(243t) On Dimensionality of the Ar Construction
Geometric targeting procedure, based on geometric interpretations of reactions and mixing, constructs the AR by recursive application of the necessary conditions the AR must obey. Besides the unanswered question: "since the resulting candidate AR only satisfies the necessary conditions, is it indeed the true AR?", the limitations arise when the geometric targeting procedure is applied for three or even higher dimension problems. The difficulty comes from two facts: first, it is difficult to graphically visualize the procedure in high dimension space; second, even there exit a technology to graphically visualize the procedure, the procedure may be endless long to succeed.
Most recent research efforts on the AR focus on the computational construction. The IDEAS framework is applied to reactor network synthesis, and the AR boundary is calculated pointwisely. Abraham and Feinberg (2004) presented a sufficient condition for a region to be eliminated from consideration of being included in the true AR. Manousiouthakis et al. (2004), based on the mathematical formulation of IDEAS to reactor network synthesis problem, presented, a necessary and sufficient condition for a point in concentration space to belong to the AR, which is then employed to develop so-called Shrink-wrap algorithm guaranteed to approximate the true AR to an arbitrary degree of accuracy. These computational efforts, especially the proposed Shrink-warp algorithm, overcame the graphical visualization part of the difficulty of the traditional geometric targeting procedure for the AR construction. However, as the dimension of the AR construction problem increases, the computational burden increases tremendously, which may still prevent the proposed methodologies from being applied to real industrial size reaction systems.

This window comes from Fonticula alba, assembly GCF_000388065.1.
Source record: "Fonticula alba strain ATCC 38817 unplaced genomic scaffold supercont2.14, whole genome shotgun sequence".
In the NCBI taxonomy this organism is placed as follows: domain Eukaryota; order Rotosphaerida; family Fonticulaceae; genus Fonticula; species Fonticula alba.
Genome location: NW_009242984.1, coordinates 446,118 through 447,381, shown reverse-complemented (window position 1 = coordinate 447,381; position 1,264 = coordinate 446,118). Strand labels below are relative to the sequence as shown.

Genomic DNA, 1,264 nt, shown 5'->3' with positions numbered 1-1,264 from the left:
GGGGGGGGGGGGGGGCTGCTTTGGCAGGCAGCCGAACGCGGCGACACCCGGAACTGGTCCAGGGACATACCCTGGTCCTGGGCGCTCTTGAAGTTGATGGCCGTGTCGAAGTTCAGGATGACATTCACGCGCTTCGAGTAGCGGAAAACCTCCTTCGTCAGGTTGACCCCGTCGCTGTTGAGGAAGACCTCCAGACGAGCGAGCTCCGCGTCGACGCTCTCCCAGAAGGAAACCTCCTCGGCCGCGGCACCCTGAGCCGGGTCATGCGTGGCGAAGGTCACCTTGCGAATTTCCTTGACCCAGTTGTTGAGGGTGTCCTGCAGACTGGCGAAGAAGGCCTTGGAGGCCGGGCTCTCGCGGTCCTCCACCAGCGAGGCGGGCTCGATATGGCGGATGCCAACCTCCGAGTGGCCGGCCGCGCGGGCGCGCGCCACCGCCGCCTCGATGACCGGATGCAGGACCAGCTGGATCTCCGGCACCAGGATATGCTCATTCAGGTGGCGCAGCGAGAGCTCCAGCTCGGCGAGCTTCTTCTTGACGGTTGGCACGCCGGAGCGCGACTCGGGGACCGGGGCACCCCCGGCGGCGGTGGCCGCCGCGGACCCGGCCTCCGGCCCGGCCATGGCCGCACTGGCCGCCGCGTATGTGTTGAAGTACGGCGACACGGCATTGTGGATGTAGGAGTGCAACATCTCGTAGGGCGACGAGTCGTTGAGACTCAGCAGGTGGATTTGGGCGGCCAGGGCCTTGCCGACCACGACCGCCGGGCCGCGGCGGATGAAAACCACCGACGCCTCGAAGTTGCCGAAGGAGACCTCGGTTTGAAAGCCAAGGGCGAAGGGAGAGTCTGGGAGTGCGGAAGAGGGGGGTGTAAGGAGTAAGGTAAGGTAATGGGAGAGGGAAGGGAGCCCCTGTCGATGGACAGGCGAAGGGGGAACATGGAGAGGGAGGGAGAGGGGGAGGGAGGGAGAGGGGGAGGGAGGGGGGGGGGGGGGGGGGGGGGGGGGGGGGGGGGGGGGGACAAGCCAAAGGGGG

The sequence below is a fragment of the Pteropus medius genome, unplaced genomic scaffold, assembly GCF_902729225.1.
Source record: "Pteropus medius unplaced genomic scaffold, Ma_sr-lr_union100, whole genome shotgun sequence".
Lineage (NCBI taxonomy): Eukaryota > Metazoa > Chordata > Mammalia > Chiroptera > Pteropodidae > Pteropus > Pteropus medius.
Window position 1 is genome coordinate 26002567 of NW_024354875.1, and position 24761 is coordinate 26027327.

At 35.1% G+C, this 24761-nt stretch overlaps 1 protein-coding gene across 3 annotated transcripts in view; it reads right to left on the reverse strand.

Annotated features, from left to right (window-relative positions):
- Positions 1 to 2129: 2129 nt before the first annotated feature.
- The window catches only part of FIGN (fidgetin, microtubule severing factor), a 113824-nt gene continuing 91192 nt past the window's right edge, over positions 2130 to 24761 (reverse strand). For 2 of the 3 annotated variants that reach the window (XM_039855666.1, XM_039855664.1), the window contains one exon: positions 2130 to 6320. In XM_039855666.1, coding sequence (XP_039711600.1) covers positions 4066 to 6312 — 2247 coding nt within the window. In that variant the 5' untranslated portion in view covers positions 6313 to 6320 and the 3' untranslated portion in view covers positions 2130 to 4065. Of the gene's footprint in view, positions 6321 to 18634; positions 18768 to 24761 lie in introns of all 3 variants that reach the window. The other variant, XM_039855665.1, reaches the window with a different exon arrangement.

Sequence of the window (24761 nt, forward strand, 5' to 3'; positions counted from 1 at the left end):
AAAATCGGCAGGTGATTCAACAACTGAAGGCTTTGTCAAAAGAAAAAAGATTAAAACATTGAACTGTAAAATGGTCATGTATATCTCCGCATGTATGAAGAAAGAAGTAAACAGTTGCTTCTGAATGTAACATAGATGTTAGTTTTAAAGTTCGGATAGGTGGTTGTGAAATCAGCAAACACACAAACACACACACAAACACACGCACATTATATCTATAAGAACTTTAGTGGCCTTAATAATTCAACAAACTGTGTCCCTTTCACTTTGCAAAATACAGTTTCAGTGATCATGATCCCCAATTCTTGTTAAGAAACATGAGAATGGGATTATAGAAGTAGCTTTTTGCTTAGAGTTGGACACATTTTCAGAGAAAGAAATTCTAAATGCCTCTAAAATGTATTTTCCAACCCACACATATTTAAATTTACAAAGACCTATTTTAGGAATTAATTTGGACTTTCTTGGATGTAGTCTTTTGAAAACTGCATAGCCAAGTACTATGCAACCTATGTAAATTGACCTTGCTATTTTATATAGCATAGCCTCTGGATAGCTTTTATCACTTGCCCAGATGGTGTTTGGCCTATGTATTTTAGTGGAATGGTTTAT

As we know, the AR for A and B component in the Van De Vusse reaction scheme can be constructed in only two dimension space instead of four because of the independence of their generation rates on other component concentrations. However, we will going to show, even under the condition that generation rates of interested components do involve other components, it is still possible to draw the AR in lower dimension space. Our main goal here is to focus on the dimensionality of the AR construction problem, that is, to establish and mathematically prove the nature underlining the dimension of the AR construction. Knowledge of how these properties could be derived systematically is provided and proved. These properties can then be used to reduce the dimension of concentration space within which the proper AR is constructed. This work may be used to overcome the difficulty preventing the AR methodology being used for real industrial size problems.
Keywords: Dimensionality, AR, Reactor Network Synthesis, IDEAS